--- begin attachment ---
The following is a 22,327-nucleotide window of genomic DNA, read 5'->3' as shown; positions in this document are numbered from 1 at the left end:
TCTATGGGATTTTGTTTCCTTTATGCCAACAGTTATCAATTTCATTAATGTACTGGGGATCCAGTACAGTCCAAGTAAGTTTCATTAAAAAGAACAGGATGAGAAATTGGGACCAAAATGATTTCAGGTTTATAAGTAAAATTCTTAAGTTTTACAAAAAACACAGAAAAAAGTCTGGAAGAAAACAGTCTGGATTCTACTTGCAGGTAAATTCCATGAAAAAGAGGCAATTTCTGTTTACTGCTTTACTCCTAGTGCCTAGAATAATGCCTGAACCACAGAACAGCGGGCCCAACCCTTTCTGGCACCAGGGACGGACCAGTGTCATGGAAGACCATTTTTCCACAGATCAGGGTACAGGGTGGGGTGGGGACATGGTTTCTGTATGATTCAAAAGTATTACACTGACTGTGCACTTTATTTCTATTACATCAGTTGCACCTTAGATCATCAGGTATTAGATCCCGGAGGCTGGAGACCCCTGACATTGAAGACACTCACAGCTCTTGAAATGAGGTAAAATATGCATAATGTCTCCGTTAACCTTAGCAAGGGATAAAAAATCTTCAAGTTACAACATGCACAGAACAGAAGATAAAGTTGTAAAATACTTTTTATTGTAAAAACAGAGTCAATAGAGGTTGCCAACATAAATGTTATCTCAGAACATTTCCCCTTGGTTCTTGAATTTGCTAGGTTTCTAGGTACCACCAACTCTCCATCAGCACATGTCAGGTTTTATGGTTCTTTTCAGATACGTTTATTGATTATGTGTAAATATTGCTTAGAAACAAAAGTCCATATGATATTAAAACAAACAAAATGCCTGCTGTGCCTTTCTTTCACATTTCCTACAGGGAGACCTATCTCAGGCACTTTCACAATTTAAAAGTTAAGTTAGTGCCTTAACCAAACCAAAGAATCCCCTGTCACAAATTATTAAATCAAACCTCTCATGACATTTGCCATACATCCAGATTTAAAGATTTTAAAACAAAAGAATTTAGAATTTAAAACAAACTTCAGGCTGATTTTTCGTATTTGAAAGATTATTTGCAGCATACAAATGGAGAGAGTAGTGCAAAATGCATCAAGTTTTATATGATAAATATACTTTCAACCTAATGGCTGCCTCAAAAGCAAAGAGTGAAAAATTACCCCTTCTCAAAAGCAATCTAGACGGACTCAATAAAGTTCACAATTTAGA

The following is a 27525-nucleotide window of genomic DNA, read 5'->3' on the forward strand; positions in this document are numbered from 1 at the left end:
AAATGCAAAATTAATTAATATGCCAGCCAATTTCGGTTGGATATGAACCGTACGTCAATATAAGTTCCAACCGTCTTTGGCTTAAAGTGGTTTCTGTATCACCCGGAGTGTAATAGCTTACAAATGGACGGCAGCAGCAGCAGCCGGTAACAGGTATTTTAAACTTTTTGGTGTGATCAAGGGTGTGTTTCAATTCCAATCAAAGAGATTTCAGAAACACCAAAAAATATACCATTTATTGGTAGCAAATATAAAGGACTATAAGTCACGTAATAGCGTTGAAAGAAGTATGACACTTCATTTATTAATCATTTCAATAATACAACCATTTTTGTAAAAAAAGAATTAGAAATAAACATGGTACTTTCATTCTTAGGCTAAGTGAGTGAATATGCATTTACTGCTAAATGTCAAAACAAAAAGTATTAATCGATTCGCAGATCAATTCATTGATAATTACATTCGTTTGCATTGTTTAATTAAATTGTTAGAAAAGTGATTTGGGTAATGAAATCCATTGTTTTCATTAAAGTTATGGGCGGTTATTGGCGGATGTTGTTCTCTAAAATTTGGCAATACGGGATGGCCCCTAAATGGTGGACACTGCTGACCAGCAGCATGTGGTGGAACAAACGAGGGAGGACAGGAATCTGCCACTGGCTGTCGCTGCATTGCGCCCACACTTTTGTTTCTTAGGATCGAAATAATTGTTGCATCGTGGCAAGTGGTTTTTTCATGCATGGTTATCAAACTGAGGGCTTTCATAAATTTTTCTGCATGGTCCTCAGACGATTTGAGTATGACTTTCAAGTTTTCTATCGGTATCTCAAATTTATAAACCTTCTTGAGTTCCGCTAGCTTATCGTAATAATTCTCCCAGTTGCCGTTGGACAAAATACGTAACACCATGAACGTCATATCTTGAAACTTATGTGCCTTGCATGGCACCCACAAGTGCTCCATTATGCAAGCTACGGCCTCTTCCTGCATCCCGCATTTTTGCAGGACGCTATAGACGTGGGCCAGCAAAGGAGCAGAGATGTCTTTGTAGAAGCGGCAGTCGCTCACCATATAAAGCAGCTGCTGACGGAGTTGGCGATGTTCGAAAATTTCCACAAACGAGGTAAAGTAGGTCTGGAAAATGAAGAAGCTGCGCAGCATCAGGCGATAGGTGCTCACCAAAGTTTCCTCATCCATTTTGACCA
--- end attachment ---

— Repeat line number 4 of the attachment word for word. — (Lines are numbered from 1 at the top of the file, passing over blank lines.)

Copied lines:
AAATGCAAAATTAATTAATATGCCAGCCAATTTCGGTTGGATATGAACCGTACGTCAATATAAGTTCCAACCGTCTTTGGCTTAAAGTGGTTTCTGTATCACCCGGAGTGTAATAGCTTACAAATGGACGGCAGCAGCAGCAGCCGGTAACAGGTATTTTAAACTTTTTGGTGTGATCAAGGGTGTGTTTCAATTCCAATCAAAGAGATTTCAGAAACACCAAAAAATATACCATTTATTGGTAGCAAATATAAAGGACTATAAGTCACGTAATAGCGTTGAAAGAAGTATGACACTTCATTTATTAATCATTTCAATAATACAACCATTTTTGTAAAAAAAGAATTAGAAATAAACATGGTACTTTCATTCTTAGGCTAAGTGAGTGAATATGCATTTACTGCTAAATGTCAAAACAAAAAGTATTAATCGATTCGCAGATCAATTCATTGATAATTACATTCGTTTGCATTGTTTAATTAAATTGTTAGAAAAGTGATTTGGGTAATGAAATCCATTGTTTTCATTAAAGTTATGGGCGGTTATTGGCGGATGTTGTTCTCTAAAATTTGGCAATACGGGATGGCCCCTAAATGGTGGACACTGCTGACCAGCAGCATGTGGTGGAACAAACGAGGGAGGACAGGAATCTGCCACTGGCTGTCGCTGCATTGCGCCCACACTTTTGTTTCTTAGGATCGAAATAATTGTTGCATCGTGGCAAGTGGTTTTTTCATGCATGGTTATCAAACTGAGGGCTTTCATAAATTTTTCTGCATGGTCCTCAGACGATTTGAGTATGACTTTCAAGTTTTCTATCGGTATCTCAAATTTATAAACCTTCTTGAGTTCCGCTAGCTTATCGTAATAATTCTCCCAGTTGCCGTTGGACAAAATACGTAACACCATGAACGTCATATCTTGAAACTTATGTGCCTTGCATGGCACCCACAAGTGCTCCATTATGCAAGCTACGGCCTCTTCCTGCATCCCGCATTTTTGCAGGACGCTATAGACGTGGGCCAGCAAAGGAGCAGAGATGTCTTTGTAGAAGCGGCAGTCGCTCACCATATAAAGCAGCTGCTGACGGAGTTGGCGATGTTCGAAAATTTCCACAAACGAGGTAAAGTAGGTCTGGAAAATGAAGAAGCTGCGCAGCATCAGGCGATAGGTGCTCACCAAAGTTTCCTCATCCATTTTGACCA